Academics, politicians and commentators from both sides of the partition dwell on the inhumanity of people, of neighbours, of friends as they suddenly fell upon each other. Religion is blamed incessantly for the violence of partition. These pontifs forget that only two years before, Europeans went on the biggest mass killing spree against each other without any religion involved. When people are left without the institutions of governance and order, it only takes a few individuals to light a free for all mass violence, until some order is restored again. It happens regardless of ideology or religion. Rwanda, Libya, 30 year European wars, history is replete with examples.
The narrative of laying blame on religion and uncivilised people slaughtering each other was crafted by the British, even suggesting that there was ‘something abnormal’ underneath the pleasantries of the Indian. It is interesting that both Indian and Pakistanis have been peddling this narrative since 1947 with some even expressing slight sense of shame and guilt. They fail to critically see beyond the narrative.
What about the culpability of the British, the criminal negligence of those in charge to let this happen, the policies of dividing people and then letting them loose on each other with orders to the Army to stand back? Does Mountbatten have a charge to answer? He must rank as the worst governing manager in the history of the world. Does India Office at the FCO (UK Foreign and Commonwealth Office) have some explanations to give and compensations to pay to families who lost everything including loved ones?
It was also equally interesting that in a BBC Newsnight programme on partition, every body of Indian or Pakistani origin was replicating the narrative crafted by the British. Only an ex Army Englishman pointed the finger at Mountbatten. Even then no one picked it from there either. The narrative has been so successful in deflecting responsibility. Or it could be that McCauley’s implant in the Indian-Pakistani mind is so part of he DNA that it will take another Englishman to expose colonial culpability to lift the transferred burden people of both countries bear of their culture and their religions.
The greater tragic irony is that both India and Pakistan continue to play as actors in the script written by the departing colonists. 70 years later they still ritually hate each other, waiving nationalism and blaming each other for the division.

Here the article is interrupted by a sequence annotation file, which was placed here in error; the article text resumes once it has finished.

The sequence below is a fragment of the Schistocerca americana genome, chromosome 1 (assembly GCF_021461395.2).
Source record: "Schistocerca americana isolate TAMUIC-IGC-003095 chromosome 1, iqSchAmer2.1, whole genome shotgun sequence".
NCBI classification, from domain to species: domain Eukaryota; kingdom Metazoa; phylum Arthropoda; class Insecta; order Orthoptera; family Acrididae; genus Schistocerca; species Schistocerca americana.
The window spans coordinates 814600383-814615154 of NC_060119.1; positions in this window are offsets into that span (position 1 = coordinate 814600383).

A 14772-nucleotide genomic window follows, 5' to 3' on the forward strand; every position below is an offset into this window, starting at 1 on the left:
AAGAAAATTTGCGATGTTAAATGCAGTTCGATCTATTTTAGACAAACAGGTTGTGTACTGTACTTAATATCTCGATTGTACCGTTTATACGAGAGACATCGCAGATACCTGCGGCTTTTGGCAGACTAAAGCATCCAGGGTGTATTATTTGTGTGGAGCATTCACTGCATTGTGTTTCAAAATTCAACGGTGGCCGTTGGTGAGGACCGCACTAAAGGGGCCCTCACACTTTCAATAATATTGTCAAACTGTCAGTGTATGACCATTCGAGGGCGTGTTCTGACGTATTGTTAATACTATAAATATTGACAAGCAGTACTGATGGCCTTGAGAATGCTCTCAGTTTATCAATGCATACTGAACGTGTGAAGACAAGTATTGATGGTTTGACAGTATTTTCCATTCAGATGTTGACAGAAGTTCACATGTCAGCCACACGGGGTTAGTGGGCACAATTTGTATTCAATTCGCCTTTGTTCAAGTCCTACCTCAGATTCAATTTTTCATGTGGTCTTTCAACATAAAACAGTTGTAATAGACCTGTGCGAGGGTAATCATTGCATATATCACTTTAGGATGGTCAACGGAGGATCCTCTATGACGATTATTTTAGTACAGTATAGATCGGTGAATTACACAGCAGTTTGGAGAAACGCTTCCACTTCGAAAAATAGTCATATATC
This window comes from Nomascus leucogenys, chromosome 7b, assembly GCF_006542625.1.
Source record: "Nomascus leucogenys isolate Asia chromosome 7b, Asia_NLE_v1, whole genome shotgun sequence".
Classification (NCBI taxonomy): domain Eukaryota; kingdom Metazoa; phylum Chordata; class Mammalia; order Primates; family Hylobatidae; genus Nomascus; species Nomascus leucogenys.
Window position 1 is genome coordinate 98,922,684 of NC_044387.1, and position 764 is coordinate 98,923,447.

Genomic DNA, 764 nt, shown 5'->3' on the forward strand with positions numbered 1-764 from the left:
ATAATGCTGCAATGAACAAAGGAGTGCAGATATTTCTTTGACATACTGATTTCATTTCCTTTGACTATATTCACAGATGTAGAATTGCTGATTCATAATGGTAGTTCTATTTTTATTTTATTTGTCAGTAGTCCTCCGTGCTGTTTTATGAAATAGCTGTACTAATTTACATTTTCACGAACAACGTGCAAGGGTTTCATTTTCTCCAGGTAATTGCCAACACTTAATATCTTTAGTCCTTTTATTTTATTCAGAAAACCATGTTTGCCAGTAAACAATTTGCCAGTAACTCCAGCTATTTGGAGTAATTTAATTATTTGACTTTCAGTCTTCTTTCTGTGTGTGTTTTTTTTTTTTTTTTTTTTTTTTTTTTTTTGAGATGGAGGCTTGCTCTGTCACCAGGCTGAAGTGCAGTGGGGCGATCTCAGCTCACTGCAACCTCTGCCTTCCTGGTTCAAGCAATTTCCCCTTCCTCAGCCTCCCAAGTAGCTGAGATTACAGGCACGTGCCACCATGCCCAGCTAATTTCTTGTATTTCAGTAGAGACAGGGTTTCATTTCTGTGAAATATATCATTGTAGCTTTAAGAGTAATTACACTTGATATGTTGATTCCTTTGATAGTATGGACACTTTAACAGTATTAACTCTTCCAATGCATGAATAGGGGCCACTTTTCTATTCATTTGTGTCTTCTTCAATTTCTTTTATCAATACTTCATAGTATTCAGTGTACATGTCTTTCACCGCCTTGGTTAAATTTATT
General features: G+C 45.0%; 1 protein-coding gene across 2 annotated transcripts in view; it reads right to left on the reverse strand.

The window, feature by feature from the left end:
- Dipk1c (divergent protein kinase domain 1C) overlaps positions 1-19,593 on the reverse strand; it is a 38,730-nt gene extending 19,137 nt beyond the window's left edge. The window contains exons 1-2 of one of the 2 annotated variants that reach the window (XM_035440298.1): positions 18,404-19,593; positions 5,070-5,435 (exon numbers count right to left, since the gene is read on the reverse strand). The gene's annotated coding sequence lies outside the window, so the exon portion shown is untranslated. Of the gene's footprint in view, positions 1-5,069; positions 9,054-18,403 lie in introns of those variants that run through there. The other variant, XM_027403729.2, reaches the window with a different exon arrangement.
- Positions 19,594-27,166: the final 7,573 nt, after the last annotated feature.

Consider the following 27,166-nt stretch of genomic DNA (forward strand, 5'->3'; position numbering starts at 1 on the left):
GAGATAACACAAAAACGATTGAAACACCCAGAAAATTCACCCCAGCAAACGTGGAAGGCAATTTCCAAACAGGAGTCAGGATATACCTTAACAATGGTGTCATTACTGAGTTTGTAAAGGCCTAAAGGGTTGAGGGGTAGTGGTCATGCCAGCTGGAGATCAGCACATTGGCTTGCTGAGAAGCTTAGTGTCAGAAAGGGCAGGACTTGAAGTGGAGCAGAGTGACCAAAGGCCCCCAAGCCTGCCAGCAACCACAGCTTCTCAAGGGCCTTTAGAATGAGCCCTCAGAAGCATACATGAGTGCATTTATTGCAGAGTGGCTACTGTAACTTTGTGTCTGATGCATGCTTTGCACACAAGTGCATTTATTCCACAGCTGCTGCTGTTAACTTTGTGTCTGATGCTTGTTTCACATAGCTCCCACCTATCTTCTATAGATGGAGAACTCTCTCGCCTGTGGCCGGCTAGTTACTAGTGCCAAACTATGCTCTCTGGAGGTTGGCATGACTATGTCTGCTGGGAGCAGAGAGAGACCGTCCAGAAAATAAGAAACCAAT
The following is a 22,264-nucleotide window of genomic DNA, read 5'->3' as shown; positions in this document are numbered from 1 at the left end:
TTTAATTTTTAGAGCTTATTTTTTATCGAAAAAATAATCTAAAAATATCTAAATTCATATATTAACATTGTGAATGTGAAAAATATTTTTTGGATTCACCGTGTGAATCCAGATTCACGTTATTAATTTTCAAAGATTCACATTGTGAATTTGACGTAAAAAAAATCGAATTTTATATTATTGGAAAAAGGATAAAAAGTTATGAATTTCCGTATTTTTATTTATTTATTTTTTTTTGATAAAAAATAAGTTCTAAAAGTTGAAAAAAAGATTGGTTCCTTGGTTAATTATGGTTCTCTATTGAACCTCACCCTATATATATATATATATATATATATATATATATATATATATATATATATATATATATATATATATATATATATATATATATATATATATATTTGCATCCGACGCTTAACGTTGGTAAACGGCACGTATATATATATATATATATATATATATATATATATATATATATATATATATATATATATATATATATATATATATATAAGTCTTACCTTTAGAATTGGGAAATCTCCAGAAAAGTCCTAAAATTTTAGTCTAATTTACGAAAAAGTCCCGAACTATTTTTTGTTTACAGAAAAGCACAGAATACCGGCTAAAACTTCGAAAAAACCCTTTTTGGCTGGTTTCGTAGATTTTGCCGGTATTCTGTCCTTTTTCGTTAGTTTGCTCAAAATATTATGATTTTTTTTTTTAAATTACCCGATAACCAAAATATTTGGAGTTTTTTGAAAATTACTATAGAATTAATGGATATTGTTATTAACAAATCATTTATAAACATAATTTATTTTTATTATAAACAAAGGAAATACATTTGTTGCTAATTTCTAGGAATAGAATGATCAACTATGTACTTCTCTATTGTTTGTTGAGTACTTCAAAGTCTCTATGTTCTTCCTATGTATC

Their leaders salute their respective flags as batteries of Empire designed colourfully adorned army and paramilitary forces march. Of Congress this can be expected. Congress perhaps inspired the word Westernised Oriental Gentleman with almost all its leaders from Nehru to Manmohan living up to it, psychologically seeking approval from the ex masters. But Modi with BJP’s self declared assertion of reviving the ancient rashtra cuts an odd figure saluting the flag. Surely the Bharat way is to pranam the flag instead of saluting it. That is something the BJP can learn from the Sikhs who ‘pranam’ the Nishan sahib, not salute it.
There is a sort of comical tragi-drama in this 5000 year old civilisation celebrating ‘independence’ from a carrot size power while venting hate against the Mughals and other non Indian rulers. Is it because the west told it that it has achieved ‘freedom’, while blanking the need to mourn the death of a million. In celebrating independence, India dignifies colonialism.
As a civilisation, India should have more self respect than to be celebrating the end of Raj. That’s what this day is about. With their ubiquitous bands and march pasts and salutes, the British pulled off one of the biggest con tricks of their rule. They made their racist brutal rule appear to be a period of education for the Indian to reach maturity and independence. They came out triumphantly out of India and achieved what they wanted. Making the Indians remember them every year and its leaders waiving a progress card every year.
Shouldn’t 15th August every year start with prayers and remembrance for the millions of souls sacrificed on the alter of the dying Raj? Perhaps then, post colonial India will start to become ‘Bharat’ again.